What Are Some Greatest Esqueleto Care Tips?
Esqueleto is a relatively low-maintenance plant that still requires some care to thrive. One of the most important care tips for Esqueleto is to provide bright, indirect light.
This plant also prefers consistently moist soil, so water it regularly but not too much to avoid waterlogging. Additionally, a well-draining soil mix (as discussed above) and adding a natural/organic fertilizer every few weeks can help keep your Esqueleto healthy and vibrant.
Another important care tip is to keep an eye out for pests, such as spider mites or mealybugs, and take action quickly if you spot any. Finally, pruning your Esqueleto regularly can help promote healthy growth and prevent the stem from becoming too leggy or overgrown.
How Many Monsteras are Called Swiss Cheese Plants?
Two monsteras are commonly called Swiss cheese Plant: Monstera Deliciosa and Monstera Adansonii because of the distinctive holes/split in their Swiss-cheese-like leaves.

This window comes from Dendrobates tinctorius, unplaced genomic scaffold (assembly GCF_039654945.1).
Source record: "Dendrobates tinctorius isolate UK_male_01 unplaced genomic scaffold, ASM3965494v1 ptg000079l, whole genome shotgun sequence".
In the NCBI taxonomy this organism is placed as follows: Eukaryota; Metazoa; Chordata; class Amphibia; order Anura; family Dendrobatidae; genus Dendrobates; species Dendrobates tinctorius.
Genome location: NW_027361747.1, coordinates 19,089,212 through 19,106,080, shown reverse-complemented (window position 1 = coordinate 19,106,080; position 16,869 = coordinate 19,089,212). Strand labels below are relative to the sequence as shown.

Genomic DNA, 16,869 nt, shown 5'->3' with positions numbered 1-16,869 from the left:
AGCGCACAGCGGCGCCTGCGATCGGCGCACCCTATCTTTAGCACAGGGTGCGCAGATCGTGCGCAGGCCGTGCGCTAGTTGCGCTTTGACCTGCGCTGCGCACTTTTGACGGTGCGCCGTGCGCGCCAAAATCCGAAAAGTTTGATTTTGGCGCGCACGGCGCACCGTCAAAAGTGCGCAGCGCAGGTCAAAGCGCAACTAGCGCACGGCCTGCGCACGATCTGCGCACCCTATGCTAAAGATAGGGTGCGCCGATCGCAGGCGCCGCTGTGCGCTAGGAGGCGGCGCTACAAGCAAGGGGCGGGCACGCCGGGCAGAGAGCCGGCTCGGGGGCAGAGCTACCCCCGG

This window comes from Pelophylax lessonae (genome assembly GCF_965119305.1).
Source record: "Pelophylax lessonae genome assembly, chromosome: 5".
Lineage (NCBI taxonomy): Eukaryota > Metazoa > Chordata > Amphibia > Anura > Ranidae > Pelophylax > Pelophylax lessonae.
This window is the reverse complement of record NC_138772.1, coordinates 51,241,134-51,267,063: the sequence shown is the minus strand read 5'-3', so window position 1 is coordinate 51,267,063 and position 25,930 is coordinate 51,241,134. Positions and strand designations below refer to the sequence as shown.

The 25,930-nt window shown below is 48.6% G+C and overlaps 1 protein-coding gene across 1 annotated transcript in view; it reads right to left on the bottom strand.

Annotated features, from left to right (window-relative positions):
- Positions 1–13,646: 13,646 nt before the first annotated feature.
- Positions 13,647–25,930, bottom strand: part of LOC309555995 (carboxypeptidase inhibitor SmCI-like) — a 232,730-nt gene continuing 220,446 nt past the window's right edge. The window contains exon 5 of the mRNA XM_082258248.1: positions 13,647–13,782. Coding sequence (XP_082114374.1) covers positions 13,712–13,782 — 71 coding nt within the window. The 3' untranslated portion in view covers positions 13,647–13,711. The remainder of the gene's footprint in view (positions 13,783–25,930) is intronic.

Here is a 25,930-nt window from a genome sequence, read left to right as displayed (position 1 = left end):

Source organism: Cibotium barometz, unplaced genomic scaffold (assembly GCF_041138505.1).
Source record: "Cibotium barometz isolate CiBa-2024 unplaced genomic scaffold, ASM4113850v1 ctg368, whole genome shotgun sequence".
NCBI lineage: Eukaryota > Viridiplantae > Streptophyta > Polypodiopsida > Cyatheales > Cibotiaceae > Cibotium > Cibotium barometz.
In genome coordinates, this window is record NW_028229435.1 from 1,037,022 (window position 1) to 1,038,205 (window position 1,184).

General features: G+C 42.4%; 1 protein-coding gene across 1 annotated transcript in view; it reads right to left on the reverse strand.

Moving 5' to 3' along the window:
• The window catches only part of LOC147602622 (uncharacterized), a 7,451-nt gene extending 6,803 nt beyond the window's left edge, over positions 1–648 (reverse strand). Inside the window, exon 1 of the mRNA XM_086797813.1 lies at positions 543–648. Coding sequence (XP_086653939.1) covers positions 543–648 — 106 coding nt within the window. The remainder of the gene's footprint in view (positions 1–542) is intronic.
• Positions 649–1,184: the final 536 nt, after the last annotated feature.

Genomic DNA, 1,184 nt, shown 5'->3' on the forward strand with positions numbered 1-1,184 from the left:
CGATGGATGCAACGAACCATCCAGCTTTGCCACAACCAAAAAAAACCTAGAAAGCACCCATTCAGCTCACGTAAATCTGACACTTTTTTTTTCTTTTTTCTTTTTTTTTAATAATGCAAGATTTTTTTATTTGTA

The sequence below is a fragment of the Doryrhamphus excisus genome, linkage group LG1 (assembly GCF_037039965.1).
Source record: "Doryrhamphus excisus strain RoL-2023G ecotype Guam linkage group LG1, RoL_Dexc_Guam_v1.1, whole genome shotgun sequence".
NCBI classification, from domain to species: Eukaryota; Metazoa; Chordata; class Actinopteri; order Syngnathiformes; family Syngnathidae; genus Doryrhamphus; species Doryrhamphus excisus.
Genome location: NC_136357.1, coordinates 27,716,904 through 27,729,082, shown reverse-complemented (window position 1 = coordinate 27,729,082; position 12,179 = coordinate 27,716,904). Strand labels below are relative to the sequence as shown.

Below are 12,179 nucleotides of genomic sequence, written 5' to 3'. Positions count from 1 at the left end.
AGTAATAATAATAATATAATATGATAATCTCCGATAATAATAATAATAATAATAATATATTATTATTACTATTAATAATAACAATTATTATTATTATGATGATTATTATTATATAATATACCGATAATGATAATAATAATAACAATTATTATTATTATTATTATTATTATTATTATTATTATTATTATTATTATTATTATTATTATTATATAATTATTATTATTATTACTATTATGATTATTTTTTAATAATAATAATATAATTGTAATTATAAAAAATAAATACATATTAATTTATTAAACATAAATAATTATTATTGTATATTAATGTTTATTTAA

Is Monstera Esqueleto the Same as Obliqua?
No, Esqueleto (Monstera Adansonii ‘Friedrichsthalii’) is not the same as Monstera Obliqua. Both belong to the Monstera family but have many distinguishable features.
Is Monstera Acuminata Pet Safe
When pets come in contact with these plants, they may exhibit a variety of symptoms, such as mouth irritation, swelling, and discomfort in the lips, tongue, and mouth. Furthermore, affected animals may suffer from excessive drooling, vomiting, and challenges with swallowing.
My name is Daniel Elrod, and I have been houseplant love ever since I was 17. I love how much joy they bring to any room in the home. I’ve always been amazed at how a few pots of flowing leaves can turn a drab and sterile office into an inviting place where people love to work at.